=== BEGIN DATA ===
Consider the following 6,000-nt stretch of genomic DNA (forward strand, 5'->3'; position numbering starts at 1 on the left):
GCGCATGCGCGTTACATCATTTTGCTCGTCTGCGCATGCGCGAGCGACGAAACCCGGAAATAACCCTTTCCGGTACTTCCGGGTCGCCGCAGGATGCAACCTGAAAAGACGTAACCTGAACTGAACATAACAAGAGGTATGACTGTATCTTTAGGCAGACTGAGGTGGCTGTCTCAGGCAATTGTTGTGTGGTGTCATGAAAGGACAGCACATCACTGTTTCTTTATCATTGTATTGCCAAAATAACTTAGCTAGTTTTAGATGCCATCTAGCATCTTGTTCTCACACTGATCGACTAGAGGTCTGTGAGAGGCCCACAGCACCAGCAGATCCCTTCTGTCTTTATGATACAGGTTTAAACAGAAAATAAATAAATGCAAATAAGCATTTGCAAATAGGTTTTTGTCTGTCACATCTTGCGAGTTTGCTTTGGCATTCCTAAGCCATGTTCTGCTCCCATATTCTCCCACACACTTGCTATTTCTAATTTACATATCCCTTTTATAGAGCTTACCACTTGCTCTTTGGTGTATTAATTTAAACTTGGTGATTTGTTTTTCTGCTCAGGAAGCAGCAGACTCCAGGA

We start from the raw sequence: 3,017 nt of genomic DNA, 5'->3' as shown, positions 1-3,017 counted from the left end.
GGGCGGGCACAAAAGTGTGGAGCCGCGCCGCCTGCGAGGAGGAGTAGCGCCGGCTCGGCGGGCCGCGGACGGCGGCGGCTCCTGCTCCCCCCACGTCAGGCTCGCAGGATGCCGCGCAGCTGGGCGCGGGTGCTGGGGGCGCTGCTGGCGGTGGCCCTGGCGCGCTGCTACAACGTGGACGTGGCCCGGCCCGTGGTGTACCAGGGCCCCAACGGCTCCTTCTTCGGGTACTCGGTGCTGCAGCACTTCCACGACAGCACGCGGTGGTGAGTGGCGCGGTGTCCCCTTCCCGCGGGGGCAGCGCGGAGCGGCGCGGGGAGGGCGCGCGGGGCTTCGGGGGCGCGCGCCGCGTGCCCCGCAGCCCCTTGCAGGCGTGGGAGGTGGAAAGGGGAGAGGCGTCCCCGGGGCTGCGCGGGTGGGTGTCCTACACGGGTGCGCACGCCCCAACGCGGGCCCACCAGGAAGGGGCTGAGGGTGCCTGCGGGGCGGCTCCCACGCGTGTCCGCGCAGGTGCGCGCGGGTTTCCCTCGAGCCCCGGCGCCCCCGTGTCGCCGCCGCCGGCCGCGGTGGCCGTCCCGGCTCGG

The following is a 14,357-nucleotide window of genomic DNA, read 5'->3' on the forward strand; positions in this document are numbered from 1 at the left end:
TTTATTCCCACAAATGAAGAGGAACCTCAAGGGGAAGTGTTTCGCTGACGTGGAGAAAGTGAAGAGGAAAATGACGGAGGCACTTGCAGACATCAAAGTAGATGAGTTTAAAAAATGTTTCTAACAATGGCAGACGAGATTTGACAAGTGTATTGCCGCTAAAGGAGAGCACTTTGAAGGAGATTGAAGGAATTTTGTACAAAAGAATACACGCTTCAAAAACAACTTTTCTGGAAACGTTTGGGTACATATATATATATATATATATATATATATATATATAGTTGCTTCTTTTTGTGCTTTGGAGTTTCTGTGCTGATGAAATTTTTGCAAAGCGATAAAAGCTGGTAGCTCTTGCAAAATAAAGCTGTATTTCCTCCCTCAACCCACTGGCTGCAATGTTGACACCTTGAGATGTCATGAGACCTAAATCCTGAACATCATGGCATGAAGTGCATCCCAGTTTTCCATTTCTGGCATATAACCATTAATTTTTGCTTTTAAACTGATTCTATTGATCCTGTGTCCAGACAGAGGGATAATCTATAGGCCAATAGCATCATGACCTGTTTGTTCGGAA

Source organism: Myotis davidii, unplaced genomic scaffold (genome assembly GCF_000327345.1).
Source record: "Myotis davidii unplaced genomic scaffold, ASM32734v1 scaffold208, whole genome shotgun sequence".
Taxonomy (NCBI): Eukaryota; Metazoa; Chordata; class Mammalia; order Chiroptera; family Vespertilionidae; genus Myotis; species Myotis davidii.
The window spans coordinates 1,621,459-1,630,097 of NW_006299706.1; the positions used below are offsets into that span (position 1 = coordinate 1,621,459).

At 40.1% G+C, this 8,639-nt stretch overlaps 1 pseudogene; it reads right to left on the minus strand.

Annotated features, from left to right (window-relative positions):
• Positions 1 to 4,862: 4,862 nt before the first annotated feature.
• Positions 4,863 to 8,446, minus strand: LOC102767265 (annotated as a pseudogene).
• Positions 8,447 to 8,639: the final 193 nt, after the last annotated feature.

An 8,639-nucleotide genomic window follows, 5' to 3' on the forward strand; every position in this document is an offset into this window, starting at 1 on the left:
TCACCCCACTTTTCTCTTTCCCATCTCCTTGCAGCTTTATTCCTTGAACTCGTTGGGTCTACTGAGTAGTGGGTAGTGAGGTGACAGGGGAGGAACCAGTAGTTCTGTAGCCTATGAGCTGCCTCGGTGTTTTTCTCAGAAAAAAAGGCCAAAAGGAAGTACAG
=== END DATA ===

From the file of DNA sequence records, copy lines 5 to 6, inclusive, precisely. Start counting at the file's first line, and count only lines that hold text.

The following is a 14,357-nucleotide window of genomic DNA, read 5'->3' on the forward strand; positions in this document are numbered from 1 at the left end:
TTTATTCCCACAAATGAAGAGGAACCTCAAGGGGAAGTGTTTCGCTGACGTGGAGAAAGTGAAGAGGAAAATGACGGAGGCACTTGCAGACATCAAAGTAGATGAGTTTAAAAAATGTTTCTAACAATGGCAGACGAGATTTGACAAGTGTATTGCCGCTAAAGGAGAGCACTTTGAAGGAGATTGAAGGAATTTTGTACAAAAGAATACACGCTTCAAAAACAACTTTTCTGGAAACGTTTGGGTACATATATATATATATATATATATATATATATATATAGTTGCTTCTTTTTGTGCTTTGGAGTTTCTGTGCTGATGAAATTTTTGCAAAGCGATAAAAGCTGGTAGCTCTTGCAAAATAAAGCTGTATTTCCTCCCTCAACCCACTGGCTGCAATGTTGACACCTTGAGATGTCATGAGACCTAAATCCTGAACATCATGGCATGAAGTGCATCCCAGTTTTCCATTTCTGGCATATAACCATTAATTTTTGCTTTTAAACTGATTCTATTGATCCTGTGTCCAGACAGAGGGATAATCTATAGGCCAATAGCATCATGACCTGTTTGTTCGGAA